The pink ribbon is associated with individual generosity, faith in scientific progress, and a "can-do" attitude. It encourages consumers to focus on the emotionally appealing ultimate vision of a cure for breast cancer, rather than on the fraught path between current knowledge and any future cures. Wearing or displaying a pink ribbon has been criticized by the opponents of this practice as a kind of slacktivism , because it has no practical positive effect.

It has also been criticized as hypocrisy , because some people wear the pink ribbon to show good will towards women with breast cancer, but then oppose these women's practical goals, like patient rights and anti-pollution legislation. Breast cancer culture, also known as pink ribbon culture, is the set of activities, attitudes, and values that surround and shape breast cancer in public. The dominant values are selflessness, cheerfulness, unity, and optimism.

In breast cancer culture, breast cancer therapy is viewed as a rite of passage rather than a disease. Anger, sadness, and negativity must be silenced. As with most cultural models, people who conform to the model are given social status, in this case as cancer survivors. Women who reject the model are shunned, punished and shamed. The culture is criticized for treating adult women like little girls, as evidenced by "baby" toys such as pink teddy bears given to adult women.

The primary purposes or goals of breast cancer culture are to maintain breast cancer's dominance as the pre-eminent women's health issue, to promote the appearance that society is doing something effective about breast cancer, and to sustain and expand the social, political, and financial power of breast cancer activists. Compared to other diseases or other cancers, breast cancer receives a proportionately greater share of resources and attention. In MP Ian Gibson , chairman of the House of Commons of the United Kingdom all party group on cancer stated "The treatment has been skewed by the lobbying , there is no doubt about that.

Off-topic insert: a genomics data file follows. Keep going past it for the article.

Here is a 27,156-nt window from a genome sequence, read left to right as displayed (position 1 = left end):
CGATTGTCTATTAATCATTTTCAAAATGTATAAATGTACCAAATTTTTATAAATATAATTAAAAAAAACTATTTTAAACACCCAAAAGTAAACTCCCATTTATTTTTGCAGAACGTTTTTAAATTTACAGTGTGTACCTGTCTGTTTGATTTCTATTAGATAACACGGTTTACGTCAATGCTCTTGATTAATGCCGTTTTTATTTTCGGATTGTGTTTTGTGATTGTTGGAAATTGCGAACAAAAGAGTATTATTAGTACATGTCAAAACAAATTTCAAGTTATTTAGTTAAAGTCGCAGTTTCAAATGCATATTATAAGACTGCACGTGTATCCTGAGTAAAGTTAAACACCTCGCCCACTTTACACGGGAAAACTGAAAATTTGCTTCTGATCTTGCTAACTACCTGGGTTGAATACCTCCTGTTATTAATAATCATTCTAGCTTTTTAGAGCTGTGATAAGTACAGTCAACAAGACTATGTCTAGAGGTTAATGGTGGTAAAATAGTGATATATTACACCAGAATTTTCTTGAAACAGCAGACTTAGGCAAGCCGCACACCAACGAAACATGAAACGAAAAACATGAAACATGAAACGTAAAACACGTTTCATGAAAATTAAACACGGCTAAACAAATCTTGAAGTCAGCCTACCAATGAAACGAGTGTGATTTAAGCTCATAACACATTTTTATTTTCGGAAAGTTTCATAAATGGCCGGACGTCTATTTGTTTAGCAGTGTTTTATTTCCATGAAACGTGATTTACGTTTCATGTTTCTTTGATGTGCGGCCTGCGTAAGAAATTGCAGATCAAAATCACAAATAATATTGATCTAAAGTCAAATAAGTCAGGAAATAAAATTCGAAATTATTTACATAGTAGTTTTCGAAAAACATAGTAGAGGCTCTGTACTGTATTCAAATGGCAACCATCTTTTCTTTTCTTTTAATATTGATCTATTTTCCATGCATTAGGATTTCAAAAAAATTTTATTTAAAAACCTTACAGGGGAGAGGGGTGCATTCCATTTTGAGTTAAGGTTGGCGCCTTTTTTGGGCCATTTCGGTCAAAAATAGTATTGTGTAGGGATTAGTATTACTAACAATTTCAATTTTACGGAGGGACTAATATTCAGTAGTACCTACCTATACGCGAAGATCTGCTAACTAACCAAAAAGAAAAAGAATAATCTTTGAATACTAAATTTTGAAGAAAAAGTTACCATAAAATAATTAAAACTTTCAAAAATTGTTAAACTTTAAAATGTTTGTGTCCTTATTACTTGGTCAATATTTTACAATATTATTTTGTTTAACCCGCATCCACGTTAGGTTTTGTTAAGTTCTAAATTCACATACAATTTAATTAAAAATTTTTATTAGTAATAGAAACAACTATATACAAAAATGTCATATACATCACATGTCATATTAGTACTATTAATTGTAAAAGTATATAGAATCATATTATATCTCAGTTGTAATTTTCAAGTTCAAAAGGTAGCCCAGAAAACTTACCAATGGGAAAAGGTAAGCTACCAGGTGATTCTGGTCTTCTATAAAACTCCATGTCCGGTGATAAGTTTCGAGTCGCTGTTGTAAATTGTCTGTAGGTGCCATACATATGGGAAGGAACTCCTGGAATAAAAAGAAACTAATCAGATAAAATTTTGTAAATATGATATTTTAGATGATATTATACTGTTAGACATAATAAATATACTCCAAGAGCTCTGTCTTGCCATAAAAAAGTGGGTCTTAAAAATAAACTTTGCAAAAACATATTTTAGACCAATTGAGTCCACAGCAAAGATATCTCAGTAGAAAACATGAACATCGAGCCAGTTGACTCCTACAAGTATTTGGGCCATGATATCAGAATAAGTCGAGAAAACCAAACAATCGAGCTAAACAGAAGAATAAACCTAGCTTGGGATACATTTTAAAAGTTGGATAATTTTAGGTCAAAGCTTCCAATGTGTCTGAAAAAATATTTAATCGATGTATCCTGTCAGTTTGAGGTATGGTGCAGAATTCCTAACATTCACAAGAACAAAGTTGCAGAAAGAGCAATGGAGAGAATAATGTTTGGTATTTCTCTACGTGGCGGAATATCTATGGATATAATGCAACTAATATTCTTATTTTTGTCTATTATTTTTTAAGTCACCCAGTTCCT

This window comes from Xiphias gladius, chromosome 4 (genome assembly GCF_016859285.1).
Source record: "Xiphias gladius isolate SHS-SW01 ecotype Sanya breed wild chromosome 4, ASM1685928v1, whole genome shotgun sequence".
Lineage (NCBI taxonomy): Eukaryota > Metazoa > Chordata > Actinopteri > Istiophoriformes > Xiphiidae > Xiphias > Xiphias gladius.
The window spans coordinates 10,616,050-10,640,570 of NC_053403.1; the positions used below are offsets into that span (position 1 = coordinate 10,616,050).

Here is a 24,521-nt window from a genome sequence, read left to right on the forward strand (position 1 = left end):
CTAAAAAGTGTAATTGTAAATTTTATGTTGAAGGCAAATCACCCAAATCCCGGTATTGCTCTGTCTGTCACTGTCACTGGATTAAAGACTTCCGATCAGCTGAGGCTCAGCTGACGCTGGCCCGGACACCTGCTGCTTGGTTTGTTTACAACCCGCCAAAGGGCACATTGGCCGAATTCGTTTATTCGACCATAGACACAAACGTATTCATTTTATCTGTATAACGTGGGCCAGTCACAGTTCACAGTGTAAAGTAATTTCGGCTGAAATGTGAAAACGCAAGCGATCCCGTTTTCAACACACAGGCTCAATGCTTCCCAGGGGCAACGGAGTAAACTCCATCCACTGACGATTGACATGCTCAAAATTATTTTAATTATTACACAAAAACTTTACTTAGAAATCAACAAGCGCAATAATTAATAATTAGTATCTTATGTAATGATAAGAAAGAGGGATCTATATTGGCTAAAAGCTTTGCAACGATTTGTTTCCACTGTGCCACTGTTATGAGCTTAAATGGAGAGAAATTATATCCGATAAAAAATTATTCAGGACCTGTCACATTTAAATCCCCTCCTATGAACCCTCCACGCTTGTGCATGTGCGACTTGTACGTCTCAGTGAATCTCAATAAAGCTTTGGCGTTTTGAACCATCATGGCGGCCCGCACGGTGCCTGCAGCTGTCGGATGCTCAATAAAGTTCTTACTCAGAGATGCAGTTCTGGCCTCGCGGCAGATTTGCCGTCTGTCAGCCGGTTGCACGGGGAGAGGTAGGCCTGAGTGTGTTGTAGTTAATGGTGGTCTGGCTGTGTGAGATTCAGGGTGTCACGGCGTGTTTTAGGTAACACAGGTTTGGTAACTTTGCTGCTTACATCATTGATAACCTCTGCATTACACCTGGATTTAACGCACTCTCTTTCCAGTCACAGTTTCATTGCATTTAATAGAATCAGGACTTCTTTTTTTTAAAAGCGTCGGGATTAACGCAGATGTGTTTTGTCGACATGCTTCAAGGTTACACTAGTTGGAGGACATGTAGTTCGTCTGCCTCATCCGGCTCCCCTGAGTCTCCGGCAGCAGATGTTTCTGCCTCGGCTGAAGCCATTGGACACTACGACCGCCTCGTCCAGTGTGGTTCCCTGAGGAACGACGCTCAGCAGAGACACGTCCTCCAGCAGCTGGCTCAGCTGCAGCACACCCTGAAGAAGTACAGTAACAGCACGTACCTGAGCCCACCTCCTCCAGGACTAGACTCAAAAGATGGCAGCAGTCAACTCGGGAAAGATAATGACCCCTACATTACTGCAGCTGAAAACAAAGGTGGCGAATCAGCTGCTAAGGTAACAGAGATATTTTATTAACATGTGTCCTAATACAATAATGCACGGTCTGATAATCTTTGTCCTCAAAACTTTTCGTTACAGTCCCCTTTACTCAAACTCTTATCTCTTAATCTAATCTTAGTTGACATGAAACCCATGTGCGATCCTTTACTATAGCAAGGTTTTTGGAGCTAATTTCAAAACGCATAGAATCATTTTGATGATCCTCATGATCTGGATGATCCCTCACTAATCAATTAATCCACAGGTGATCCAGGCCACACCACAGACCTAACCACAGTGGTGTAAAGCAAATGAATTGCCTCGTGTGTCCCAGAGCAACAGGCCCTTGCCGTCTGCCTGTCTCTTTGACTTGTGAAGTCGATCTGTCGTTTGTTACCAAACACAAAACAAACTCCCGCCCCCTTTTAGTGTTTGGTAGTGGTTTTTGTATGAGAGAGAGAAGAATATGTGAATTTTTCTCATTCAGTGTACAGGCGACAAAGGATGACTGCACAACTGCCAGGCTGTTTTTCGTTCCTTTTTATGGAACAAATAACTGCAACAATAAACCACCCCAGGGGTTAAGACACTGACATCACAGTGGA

Breast cancer sufferers get better treatment in terms of bed spaces, facilities and doctors and nurses. Some subjects, such as cancer-related fatigue , have been studied little except in women with breast cancer. One result of breast cancer's high visibility is that statistical results can sometimes be misinterpreted, such as the claim that one in eight women will be diagnosed with breast cancer during their lives—a claim that depends on the unrealistic assumption that no woman will die of any other disease before the age of The emphasis on breast cancer screening may be harming women by subjecting them to unnecessary radiation, biopsies, and surgery.

One-third of diagnosed breast cancers might recede on their own. According to H. Gilbert Welch of the Dartmouth Institute for Health Policy and Clinical Practice , research on screening mammography has taken the "brain-dead approach that says the best test is the one that finds the most cancers" rather than the one that finds dangerous cancers. Pregnancy at an early age decreases the risk of developing breast cancer later in life. Diagnosing new cancer in a pregnant woman is difficult, in part because any symptoms are commonly assumed to be a normal discomfort associated with pregnancy.

Some imaging procedures, such as MRIs magnetic resonance imaging , CT scans , ultrasounds, and mammograms with fetal shielding are considered safe during pregnancy; some others, such as PET scans are not. Treatment is generally the same as for non-pregnant women. In some cases, some or all treatments are postponed until after birth if the cancer is diagnosed late in the pregnancy. Early deliveries to speed the start of treatment are not uncommon. Surgery is generally considered safe during pregnancy, but some other treatments, especially certain chemotherapy drugs given during the first trimester , increase the risk of birth defects and pregnancy loss spontaneous abortions and stillbirths.

Radiation treatments may interfere with the mother's ability to breastfeed her baby because it reduces the ability of that breast to produce milk and increases the risk of mastitis. Also, when chemotherapy is being given after birth, many of the drugs pass through breast milk to the baby, which could harm the baby.


Breast Cancer Genes and the Gendering of Knowledge